How the seaweed in this Ilocano dish is fighting cancer
UST researchers have found solid evidence that says eating pukpuklo can prevent the spread of cancer
“Eat your greens,” parents always say. “They’ll make you grow big and strong.”
But maybe it’s time to specify, “Eat your seaweed. They’ll fight cancer for you.” And there’s evidence now to back that up.
In a study by University of Santos Tomas (UST) researchers presented at The Values of Philippine Flora and Fauna symposium by the Department of Science and Technology – National Research Council of the Philippines, it was found that the endemic seaweed species of the Codium genus known as “pukpuklo,” an ingredient in the popular Ilocano dish of the same name, carries cancer-fighting properties. To be specific, the sugars (polysaccharides) that form carbohydrates in pukpuklo can inhibit the growth of the enzymes responsible for moving metastasis (the spreading of cancer) along.
If that wasn’t enough, pukpuklo can also fight skin diseases, goiter, and the effects of aging. Healthy skin and faster healing are other properties of the seaweed native to Ilocos Norte, Aklan, Iloilo, Cagayan, and La Union provinces (amongst others).
Aside from being a boon to healthy eating, the seaweed is also being revered as a potential medicine to treat cancer. With its anti-cancer properties that prevent tumor growth, the fauna may soon be the center of future research endeavoring to develop low-cost cancer treatment drugs.
Often treated as a side dish, the iron-rich seaweed is in season from November to March during the less rainy months. When not under the microscope of UST researchers, pukpuklo can be found in Ilocano-style salads mixed with tomatoes, salt, shallots, calamansi, and even lemon. It can even be added to dishes as a topping or eaten with rice.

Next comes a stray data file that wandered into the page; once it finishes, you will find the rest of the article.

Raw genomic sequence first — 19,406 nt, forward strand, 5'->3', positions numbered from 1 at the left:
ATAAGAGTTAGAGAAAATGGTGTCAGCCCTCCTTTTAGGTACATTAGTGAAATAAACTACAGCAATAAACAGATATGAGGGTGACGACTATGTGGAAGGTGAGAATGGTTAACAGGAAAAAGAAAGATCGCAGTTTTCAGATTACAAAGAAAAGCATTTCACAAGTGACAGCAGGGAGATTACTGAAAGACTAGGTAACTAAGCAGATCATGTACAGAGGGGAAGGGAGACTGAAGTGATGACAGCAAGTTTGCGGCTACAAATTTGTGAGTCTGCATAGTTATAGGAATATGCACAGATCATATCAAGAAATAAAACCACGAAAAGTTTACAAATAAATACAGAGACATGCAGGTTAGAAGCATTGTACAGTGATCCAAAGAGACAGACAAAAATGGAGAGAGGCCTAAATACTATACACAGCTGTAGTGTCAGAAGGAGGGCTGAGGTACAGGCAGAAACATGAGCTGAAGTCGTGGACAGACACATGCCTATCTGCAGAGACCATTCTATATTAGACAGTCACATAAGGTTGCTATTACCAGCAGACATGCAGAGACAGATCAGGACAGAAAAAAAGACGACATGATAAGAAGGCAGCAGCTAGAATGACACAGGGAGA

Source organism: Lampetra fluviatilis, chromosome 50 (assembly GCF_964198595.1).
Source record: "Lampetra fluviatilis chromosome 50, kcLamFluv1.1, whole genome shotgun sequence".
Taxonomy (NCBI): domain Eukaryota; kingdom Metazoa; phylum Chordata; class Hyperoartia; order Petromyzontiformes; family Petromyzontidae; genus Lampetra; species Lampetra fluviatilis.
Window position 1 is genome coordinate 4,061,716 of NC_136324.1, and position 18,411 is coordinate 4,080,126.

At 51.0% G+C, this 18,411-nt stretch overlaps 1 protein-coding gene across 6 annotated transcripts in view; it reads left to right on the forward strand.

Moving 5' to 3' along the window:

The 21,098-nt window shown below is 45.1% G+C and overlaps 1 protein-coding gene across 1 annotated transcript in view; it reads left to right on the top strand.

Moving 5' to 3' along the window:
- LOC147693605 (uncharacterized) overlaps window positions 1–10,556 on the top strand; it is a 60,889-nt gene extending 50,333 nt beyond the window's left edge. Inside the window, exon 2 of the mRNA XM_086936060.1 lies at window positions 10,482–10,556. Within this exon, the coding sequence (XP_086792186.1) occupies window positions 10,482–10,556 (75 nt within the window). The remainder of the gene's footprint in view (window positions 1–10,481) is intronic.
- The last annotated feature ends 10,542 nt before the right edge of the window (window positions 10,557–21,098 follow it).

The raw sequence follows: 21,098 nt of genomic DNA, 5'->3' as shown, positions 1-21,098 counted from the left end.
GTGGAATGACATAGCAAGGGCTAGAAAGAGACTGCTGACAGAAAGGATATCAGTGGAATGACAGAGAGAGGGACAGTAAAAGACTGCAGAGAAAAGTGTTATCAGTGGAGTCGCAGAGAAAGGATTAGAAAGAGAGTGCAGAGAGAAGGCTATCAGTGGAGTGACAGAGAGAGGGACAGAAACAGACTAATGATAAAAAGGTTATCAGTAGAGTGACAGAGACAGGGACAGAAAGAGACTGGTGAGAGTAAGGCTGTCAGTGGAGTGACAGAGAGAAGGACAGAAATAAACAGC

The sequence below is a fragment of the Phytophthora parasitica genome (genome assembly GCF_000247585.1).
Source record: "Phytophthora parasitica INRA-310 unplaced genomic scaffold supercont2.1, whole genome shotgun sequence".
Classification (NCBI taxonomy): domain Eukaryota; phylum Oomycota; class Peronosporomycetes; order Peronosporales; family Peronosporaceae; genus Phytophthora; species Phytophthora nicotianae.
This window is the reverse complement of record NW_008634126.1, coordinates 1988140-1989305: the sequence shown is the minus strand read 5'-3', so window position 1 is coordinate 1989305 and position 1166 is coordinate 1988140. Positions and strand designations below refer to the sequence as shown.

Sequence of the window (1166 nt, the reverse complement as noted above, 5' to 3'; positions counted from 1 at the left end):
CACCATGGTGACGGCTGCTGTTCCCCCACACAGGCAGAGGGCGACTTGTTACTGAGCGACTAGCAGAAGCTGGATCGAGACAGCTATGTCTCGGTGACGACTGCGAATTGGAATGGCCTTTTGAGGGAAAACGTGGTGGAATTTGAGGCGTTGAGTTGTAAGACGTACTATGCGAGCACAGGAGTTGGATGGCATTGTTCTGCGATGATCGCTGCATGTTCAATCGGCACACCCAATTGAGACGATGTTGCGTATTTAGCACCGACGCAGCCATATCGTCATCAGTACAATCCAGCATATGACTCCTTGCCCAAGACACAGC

Pukpuklo is never cooked as the heat makes it shrink and lose its crunchy texture. Refrigerating is also discouraged as it causes it to lose its flavor. Seeing as it’s traditionally eaten raw, pukpuklo is a common summer snack that should only be rinsed thoroughly moments before consumption in order to retain its freshness and saltiness of the sea, redefining the concept of farm-to-table to sea-to-table.
The go-to snack for surfers and beach-goers in coastal towns, pukpuklo has been a staple Ilocano fish for decades and its health benefits are a testament to the organic greens surrounding us. It just goes to show that the best recipes (with the best benefits) make the most of the ingredients already within reach—a fact the Ilocanos knew long before anyone else.
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